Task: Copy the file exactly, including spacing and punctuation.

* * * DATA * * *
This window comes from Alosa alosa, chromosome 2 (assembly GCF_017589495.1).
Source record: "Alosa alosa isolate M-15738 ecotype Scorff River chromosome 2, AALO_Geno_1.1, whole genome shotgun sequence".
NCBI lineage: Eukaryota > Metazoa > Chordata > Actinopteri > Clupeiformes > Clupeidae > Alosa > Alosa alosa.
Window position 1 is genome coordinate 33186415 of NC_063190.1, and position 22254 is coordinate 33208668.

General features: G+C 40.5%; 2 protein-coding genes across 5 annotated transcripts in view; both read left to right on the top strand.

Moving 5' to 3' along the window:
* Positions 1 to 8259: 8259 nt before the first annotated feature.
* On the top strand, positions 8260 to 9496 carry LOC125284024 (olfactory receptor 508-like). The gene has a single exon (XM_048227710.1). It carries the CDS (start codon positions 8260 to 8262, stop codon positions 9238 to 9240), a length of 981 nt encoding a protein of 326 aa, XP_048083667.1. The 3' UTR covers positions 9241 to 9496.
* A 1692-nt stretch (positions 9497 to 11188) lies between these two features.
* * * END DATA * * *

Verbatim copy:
This window comes from Alosa alosa, chromosome 2 (assembly GCF_017589495.1).
Source record: "Alosa alosa isolate M-15738 ecotype Scorff River chromosome 2, AALO_Geno_1.1, whole genome shotgun sequence".
NCBI lineage: Eukaryota > Metazoa > Chordata > Actinopteri > Clupeiformes > Clupeidae > Alosa > Alosa alosa.
Window position 1 is genome coordinate 33186415 of NC_063190.1, and position 22254 is coordinate 33208668.

General features: G+C 40.5%; 2 protein-coding genes across 5 annotated transcripts in view; both read left to right on the top strand.

Moving 5' to 3' along the window:
* Positions 1 to 8259: 8259 nt before the first annotated feature.
* On the top strand, positions 8260 to 9496 carry LOC125284024 (olfactory receptor 508-like). The gene has a single exon (XM_048227710.1). It carries the CDS (start codon positions 8260 to 8262, stop codon positions 9238 to 9240), a length of 981 nt encoding a protein of 326 aa, XP_048083667.1. The 3' UTR covers positions 9241 to 9496.
* A 1692-nt stretch (positions 9497 to 11188) lies between these two features.